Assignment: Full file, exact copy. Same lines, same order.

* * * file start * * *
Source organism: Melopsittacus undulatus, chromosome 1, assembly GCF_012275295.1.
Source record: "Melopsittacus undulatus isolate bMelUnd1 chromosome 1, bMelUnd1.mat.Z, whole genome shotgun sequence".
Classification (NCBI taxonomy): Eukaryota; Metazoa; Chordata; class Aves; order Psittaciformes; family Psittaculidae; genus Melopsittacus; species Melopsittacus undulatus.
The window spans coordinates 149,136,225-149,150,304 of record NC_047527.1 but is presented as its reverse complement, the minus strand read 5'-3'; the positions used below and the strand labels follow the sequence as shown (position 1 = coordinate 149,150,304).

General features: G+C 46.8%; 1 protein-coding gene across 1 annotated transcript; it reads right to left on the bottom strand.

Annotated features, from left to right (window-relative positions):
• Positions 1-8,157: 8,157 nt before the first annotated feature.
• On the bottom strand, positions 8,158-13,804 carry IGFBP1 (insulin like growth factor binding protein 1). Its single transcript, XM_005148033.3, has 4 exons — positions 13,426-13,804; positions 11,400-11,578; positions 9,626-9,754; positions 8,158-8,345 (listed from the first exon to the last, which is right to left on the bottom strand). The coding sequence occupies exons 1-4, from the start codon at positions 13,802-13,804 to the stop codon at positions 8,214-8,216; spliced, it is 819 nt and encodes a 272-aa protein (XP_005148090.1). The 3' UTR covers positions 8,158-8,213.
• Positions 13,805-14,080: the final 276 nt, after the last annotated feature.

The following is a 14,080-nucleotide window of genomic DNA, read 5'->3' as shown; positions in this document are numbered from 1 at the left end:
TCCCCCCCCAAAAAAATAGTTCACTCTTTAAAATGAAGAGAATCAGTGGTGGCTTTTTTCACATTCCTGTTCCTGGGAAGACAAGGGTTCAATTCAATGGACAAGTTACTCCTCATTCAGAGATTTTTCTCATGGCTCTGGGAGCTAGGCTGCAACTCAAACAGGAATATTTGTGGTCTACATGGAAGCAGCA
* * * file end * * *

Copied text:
Source organism: Melopsittacus undulatus, chromosome 1, assembly GCF_012275295.1.
Source record: "Melopsittacus undulatus isolate bMelUnd1 chromosome 1, bMelUnd1.mat.Z, whole genome shotgun sequence".
Classification (NCBI taxonomy): Eukaryota; Metazoa; Chordata; class Aves; order Psittaciformes; family Psittaculidae; genus Melopsittacus; species Melopsittacus undulatus.
The window spans coordinates 149,136,225-149,150,304 of record NC_047527.1 but is presented as its reverse complement, the minus strand read 5'-3'; the positions used below and the strand labels follow the sequence as shown (position 1 = coordinate 149,150,304).

General features: G+C 46.8%; 1 protein-coding gene across 1 annotated transcript; it reads right to left on the bottom strand.

Annotated features, from left to right (window-relative positions):
• Positions 1-8,157: 8,157 nt before the first annotated feature.
• On the bottom strand, positions 8,158-13,804 carry IGFBP1 (insulin like growth factor binding protein 1). Its single transcript, XM_005148033.3, has 4 exons — positions 13,426-13,804; positions 11,400-11,578; positions 9,626-9,754; positions 8,158-8,345 (listed from the first exon to the last, which is right to left on the bottom strand). The coding sequence occupies exons 1-4, from the start codon at positions 13,802-13,804 to the stop codon at positions 8,214-8,216; spliced, it is 819 nt and encodes a 272-aa protein (XP_005148090.1). The 3' UTR covers positions 8,158-8,213.
• Positions 13,805-14,080: the final 276 nt, after the last annotated feature.

The following is a 14,080-nucleotide window of genomic DNA, read 5'->3' as shown; positions in this document are numbered from 1 at the left end:
TCCCCCCCCAAAAAAATAGTTCACTCTTTAAAATGAAGAGAATCAGTGGTGGCTTTTTTCACATTCCTGTTCCTGGGAAGACAAGGGTTCAATTCAATGGACAAGTTACTCCTCATTCAGAGATTTTTCTCATGGCTCTGGGAGCTAGGCTGCAACTCAAACAGGAATATTTGTGGTCTACATGGAAGCAGCA